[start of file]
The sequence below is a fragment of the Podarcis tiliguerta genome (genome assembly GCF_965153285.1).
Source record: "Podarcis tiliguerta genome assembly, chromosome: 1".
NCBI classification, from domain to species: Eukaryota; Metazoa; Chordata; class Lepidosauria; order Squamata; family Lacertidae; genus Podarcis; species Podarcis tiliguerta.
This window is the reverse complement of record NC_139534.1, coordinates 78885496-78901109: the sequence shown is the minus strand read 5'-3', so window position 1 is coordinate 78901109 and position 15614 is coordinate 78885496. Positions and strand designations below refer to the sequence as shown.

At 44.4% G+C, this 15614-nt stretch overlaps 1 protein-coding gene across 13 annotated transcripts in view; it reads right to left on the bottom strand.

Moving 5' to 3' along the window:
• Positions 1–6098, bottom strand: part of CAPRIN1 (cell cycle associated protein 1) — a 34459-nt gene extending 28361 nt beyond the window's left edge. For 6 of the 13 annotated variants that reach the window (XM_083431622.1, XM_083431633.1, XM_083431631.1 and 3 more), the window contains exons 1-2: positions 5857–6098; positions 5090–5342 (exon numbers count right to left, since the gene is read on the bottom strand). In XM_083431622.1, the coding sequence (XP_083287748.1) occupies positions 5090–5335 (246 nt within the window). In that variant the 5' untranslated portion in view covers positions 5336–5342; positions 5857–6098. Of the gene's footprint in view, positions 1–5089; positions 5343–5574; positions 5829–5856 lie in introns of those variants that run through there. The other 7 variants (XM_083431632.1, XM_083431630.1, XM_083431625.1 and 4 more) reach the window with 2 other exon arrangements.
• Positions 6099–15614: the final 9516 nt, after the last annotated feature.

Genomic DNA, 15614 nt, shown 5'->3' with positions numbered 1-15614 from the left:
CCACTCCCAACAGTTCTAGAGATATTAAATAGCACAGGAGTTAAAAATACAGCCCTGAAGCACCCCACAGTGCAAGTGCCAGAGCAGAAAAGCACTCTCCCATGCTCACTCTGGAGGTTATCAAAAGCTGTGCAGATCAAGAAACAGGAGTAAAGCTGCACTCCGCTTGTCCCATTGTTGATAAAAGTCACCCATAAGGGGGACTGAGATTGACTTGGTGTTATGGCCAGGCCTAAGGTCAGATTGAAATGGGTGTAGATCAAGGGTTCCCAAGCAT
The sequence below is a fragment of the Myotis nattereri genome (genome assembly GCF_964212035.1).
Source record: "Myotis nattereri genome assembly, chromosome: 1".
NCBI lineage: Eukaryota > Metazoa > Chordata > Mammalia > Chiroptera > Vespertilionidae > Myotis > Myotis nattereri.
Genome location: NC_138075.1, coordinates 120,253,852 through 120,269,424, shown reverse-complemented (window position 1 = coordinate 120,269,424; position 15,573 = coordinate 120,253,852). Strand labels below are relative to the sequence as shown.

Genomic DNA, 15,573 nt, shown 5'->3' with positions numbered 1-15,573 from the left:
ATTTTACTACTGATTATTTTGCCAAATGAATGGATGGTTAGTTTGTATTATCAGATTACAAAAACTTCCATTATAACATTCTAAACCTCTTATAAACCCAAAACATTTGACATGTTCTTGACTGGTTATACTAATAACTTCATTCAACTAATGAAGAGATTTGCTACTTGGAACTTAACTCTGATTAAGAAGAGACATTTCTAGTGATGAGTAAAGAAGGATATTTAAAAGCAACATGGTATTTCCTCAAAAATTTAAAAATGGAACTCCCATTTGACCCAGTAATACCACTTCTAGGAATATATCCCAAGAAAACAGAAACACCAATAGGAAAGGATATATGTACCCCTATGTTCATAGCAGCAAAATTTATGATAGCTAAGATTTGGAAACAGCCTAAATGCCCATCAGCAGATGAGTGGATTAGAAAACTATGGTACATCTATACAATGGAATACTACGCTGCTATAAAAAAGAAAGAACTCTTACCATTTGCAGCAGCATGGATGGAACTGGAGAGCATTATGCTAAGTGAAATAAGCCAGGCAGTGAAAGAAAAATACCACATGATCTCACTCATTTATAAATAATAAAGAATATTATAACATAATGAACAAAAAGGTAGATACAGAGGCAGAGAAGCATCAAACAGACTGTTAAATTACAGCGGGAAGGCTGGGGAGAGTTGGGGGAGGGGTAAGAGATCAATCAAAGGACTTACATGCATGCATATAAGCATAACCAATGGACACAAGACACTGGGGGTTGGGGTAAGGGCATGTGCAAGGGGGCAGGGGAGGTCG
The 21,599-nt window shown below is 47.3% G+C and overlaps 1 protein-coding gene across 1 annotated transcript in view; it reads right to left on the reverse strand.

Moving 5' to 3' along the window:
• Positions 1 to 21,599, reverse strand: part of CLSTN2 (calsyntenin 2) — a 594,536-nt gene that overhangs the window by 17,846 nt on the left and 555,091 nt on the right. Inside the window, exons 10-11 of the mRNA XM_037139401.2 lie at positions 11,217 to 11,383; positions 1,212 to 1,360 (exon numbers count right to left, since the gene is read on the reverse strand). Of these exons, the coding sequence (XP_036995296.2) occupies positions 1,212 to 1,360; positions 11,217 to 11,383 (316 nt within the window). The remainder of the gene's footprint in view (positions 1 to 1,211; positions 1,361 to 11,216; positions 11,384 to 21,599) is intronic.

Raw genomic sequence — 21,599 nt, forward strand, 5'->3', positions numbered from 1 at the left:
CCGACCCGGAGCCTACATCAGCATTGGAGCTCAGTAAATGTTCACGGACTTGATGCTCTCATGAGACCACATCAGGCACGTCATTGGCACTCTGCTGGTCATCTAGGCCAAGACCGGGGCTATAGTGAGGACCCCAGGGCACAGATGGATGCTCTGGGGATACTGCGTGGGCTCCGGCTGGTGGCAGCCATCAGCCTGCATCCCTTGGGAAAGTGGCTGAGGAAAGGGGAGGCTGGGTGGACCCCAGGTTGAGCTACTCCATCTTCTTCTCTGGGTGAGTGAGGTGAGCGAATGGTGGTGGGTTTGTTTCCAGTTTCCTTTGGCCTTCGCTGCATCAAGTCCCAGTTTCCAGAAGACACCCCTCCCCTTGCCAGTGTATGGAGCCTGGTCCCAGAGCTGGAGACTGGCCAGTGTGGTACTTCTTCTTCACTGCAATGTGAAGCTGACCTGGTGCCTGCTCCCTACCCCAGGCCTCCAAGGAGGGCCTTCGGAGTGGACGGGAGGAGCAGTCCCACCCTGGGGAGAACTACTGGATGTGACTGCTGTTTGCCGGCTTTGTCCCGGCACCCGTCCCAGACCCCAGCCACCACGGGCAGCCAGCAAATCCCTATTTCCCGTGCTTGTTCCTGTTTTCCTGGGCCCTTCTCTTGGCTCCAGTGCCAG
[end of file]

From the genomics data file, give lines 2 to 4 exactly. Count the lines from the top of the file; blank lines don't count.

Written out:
Source record: "Podarcis tiliguerta genome assembly, chromosome: 1".
NCBI classification, from domain to species: Eukaryota; Metazoa; Chordata; class Lepidosauria; order Squamata; family Lacertidae; genus Podarcis; species Podarcis tiliguerta.
This window is the reverse complement of record NC_139534.1, coordinates 78885496-78901109: the sequence shown is the minus strand read 5'-3', so window position 1 is coordinate 78901109 and position 15614 is coordinate 78885496. Positions and strand designations below refer to the sequence as shown.